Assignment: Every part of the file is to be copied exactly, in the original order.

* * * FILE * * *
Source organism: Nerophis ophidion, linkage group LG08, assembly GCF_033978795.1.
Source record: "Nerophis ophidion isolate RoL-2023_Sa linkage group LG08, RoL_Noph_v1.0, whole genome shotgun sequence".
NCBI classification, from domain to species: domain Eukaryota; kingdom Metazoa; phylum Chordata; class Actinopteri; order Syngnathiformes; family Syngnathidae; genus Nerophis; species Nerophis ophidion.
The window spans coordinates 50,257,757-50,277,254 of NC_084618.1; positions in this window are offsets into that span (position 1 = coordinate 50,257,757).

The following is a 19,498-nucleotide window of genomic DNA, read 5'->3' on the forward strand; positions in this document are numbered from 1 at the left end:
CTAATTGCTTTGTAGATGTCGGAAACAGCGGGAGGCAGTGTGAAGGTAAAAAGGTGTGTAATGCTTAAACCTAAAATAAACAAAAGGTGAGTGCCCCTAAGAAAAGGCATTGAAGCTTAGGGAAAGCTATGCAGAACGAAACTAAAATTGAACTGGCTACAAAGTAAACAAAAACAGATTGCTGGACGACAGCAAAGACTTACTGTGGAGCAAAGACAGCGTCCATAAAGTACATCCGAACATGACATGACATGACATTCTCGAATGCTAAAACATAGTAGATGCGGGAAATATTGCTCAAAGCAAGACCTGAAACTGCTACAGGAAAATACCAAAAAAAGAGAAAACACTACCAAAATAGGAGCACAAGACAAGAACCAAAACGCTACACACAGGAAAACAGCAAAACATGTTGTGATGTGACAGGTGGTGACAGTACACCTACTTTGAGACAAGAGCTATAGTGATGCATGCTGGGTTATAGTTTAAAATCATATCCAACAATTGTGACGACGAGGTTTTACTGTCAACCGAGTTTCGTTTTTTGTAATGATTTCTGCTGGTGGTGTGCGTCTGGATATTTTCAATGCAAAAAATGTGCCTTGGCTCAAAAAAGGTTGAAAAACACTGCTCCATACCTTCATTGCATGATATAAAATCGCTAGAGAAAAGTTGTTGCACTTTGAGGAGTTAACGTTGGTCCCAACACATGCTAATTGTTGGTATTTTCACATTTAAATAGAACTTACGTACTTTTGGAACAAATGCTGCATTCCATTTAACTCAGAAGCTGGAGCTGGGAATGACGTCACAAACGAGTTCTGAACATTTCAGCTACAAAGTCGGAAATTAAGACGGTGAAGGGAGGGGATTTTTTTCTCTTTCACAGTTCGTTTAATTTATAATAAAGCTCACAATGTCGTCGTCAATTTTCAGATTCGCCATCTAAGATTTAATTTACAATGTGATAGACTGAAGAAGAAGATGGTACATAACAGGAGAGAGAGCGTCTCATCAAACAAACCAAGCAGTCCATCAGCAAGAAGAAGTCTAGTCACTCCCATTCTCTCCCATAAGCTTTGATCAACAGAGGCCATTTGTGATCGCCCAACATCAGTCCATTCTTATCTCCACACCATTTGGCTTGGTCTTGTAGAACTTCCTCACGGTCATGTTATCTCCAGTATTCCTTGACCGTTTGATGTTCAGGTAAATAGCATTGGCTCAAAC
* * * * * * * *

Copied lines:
Source organism: Nerophis ophidion, linkage group LG08, assembly GCF_033978795.1.
Source record: "Nerophis ophidion isolate RoL-2023_Sa linkage group LG08, RoL_Noph_v1.0, whole genome shotgun sequence".
NCBI classification, from domain to species: domain Eukaryota; kingdom Metazoa; phylum Chordata; class Actinopteri; order Syngnathiformes; family Syngnathidae; genus Nerophis; species Nerophis ophidion.
The window spans coordinates 50,257,757-50,277,254 of NC_084618.1; positions in this window are offsets into that span (position 1 = coordinate 50,257,757).

The following is a 19,498-nucleotide window of genomic DNA, read 5'->3' on the forward strand; positions in this document are numbered from 1 at the left end:
CTAATTGCTTTGTAGATGTCGGAAACAGCGGGAGGCAGTGTGAAGGTAAAAAGGTGTGTAATGCTTAAACCTAAAATAAACAAAAGGTGAGTGCCCCTAAGAAAAGGCATTGAAGCTTAGGGAAAGCTATGCAGAACGAAACTAAAATTGAACTGGCTACAAAGTAAACAAAAACAGATTGCTGGACGACAGCAAAGACTTACTGTGGAGCAAAGACAGCGTCCATAAAGTACATCCGAACATGACATGACATGACATTCTCGAATGCTAAAACATAGTAGATGCGGGAAATATTGCTCAAAGCAAGACCTGAAACTGCTACAGGAAAATACCAAAAAAAGAGAAAACACTACCAAAATAGGAGCACAAGACAAGAACCAAAACGCTACACACAGGAAAACAGCAAAACATGTTGTGATGTGACAGGTGGTGACAGTACACCTACTTTGAGACAAGAGCTATAGTGATGCATGCTGGGTTATAGTTTAAAATCATATCCAACAATTGTGACGACGAGGTTTTACTGTCAACCGAGTTTCGTTTTTTGTAATGATTTCTGCTGGTGGTGTGCGTCTGGATATTTTCAATGCAAAAAATGTGCCTTGGCTCAAAAAAGGTTGAAAAACACTGCTCCATACCTTCATTGCATGATATAAAATCGCTAGAGAAAAGTTGTTGCACTTTGAGGAGTTAACGTTGGTCCCAACACATGCTAATTGTTGGTATTTTCACATTTAAATAGAACTTACGTACTTTTGGAACAAATGCTGCATTCCATTTAACTCAGAAGCTGGAGCTGGGAATGACGTCACAAACGAGTTCTGAACATTTCAGCTACAAAGTCGGAAATTAAGACGGTGAAGGGAGGGGATTTTTTTCTCTTTCACAGTTCGTTTAATTTATAATAAAGCTCACAATGTCGTCGTCAATTTTCAGATTCGCCATCTAAGATTTAATTTACAATGTGATAGACTGAAGAAGAAGATGGTACATAACAGGAGAGAGAGCGTCTCATCAAACAAACCAAGCAGTCCATCAGCAAGAAGAAGTCTAGTCACTCCCATTCTCTCCCATAAGCTTTGATCAACAGAGGCCATTTGTGATCGCCCAACATCAGTCCATTCTTATCTCCACACCATTTGGCTTGGTCTTGTAGAACTTCCTCACGGTCATGTTATCTCCAGTATTCCTTGACCGTTTGATGTTCAGGTAAATAGCATTGGCTCAAAC